R
Performance

Intermissions: Joe Namy

Joe Namy. “Disguise as Dancefloor,” 2021. Performance documentation from Portikus, Frankfurt. Courtesy of the artist. Photo by Ian Waelder.

  • Joe Namy. “Disguise as Dancefloor,” 2021. Performance documentation from Portikus, Frankfurt. Courtesy of the artist. Photo by Ian Waelder.

  • Sat, Apr 23–Sun, Apr 24, 2022
    (This event has already happened.)

    REGISTER HERE FOR SATURDAY PERFORMANCE, 8PM

    (with Zachary Nicol and Ariel Zetina)

    REGISTER HERE FOR SUNDAY PERFORMANCE, 4PM

    (with Norman W. Long and Cristal Sabbagh)

    Joe Namy’s live projects and exhibitions focus on the social constructs of music and organized sound. For this new work, Disguise as Dancefloor, the Beirut and London-based artist has invited a number of different collaborators to join him “on the dance floor” at the Renaissance Society on one of two consecutive days of improvised performance—each of which will have a different staging and sonic texture.

    Disguise as Dancefloor reflects a confluence of influences: the wide range of experiences that can unfold on the dance floor, the subversive politics of bass, and the effects of sound on the body, including healing properties and other alchemical resonances.

    At the center of the project, both spatially and figuratively, is a custom dance floor made of copper tiles. Copper is a material that transmits sound and bears a visible trace of every bare foot or hand that touches it, but it’s also a material that has been embraced over time, in various cultures, for its healing effects.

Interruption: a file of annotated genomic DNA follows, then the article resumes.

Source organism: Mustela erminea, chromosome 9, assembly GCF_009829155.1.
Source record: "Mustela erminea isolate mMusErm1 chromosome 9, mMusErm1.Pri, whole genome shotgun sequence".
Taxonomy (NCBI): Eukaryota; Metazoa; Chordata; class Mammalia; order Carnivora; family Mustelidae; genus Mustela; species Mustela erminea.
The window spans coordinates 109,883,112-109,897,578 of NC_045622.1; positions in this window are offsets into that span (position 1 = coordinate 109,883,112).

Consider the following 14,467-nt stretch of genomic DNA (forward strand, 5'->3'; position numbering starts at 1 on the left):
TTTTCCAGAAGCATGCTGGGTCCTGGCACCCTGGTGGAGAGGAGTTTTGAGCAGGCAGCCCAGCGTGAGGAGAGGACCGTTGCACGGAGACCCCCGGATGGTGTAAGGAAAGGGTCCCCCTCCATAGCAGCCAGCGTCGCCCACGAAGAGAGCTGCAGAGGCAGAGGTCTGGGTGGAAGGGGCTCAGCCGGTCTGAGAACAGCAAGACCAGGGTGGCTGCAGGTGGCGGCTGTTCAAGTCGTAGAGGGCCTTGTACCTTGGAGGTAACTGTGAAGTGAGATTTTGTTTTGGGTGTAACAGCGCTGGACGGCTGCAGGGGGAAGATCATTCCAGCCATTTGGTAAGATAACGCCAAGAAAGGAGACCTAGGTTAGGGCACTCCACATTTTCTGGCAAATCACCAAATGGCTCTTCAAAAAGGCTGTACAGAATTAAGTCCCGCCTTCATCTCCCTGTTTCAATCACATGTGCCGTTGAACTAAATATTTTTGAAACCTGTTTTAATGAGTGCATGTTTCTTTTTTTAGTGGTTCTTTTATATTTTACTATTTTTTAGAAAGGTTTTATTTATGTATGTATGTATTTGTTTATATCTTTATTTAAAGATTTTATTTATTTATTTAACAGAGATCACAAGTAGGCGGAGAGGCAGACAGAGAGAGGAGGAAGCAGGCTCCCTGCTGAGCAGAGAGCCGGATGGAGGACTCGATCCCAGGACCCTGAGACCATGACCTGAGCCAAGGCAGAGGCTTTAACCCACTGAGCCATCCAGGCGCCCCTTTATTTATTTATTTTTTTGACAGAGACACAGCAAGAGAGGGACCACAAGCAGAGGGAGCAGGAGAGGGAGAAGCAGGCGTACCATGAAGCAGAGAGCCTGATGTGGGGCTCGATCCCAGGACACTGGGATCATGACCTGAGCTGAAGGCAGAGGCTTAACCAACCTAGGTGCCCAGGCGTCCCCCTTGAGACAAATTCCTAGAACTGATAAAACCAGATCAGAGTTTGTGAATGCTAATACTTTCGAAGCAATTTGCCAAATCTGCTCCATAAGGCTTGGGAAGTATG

Namy thinks of this copper dance floor as “a super-charged platform.” In this respect, it becomes a physical foundation on which someone can stand or move, and a surface that visibly reveals its own history, but also a shared space that is meant to be activated, a proposal that others can make their own.

    By design, Namy’s project is intended be presented repeatedly in different settings. (The Renaissance Society is the second iteration, following one at Portikus in Frankfurt, Germany in February 2022.) In each location, new collaborators from different backgrounds are invited to understand and embody the project in their own ways. At the Renaissance Society, he will be joined by different groups of artists for two weekend performances, lending each evening its own distinct musical palette and feel:

    Saturday: Zachary Nicol (dance) and Ariel Zetina (DJ and producer)